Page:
On the Mechanistic Origins of Toughness in Bone
Author(s)Launey, Maximilien E.; Buehler, Markus J.; Ritchie, Robert O.
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One of the most intriguing protein materials found in nature is bone, a material composed of assemblies of tropocollagen molecules and tiny hydroxyapatite mineral crystals that form an extremely tough, yet lightweight, adaptive and multifunctional material. Bone has evolved to provide structural support to organisms, and therefore its mechanical properties are of great physiological relevance. In this article, we review the structure and properties of bone, focusing on mechanical deformation and fracture behavior from the perspective of the multidimensional hierarchical nature of its structure. In fact, bone derives its resistance to fracture with a multitude of deformation and toughening mechanisms at many size scales ranging from the nanoscale structure of its protein molecules to the macroscopic physiological scale.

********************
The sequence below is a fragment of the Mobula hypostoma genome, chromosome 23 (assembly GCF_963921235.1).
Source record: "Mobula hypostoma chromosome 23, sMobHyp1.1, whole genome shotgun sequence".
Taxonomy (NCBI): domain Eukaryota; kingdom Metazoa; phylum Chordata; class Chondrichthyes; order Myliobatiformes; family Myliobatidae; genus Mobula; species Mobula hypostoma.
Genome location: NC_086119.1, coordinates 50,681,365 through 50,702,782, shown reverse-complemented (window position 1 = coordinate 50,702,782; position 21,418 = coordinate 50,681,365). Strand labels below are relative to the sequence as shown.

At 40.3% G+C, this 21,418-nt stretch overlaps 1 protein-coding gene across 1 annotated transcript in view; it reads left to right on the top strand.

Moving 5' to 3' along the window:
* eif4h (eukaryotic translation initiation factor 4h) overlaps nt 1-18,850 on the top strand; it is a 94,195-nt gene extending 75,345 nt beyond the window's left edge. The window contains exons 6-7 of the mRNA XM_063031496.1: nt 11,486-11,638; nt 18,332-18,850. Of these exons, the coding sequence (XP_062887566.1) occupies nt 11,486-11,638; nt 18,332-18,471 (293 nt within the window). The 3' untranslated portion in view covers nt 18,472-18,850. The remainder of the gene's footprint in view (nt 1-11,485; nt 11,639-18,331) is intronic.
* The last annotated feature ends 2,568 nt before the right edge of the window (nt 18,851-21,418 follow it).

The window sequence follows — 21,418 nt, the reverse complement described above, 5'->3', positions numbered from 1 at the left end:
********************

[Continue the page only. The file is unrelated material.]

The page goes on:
DepartmentMassachusetts Institute of Technology. Department of Civil and Environmental Engineering
Annual Review of Materials Research
Launey, Maximilien E., Markus J. Buehler, and Robert O. Ritchie. “On the Mechanistic Origins of Toughness in Bone.” Annual Review of Materials Research 40.1 (2010): 25–53. CrossRef. Web.
Author's final manuscript
LBNL Paper LBNL-2735E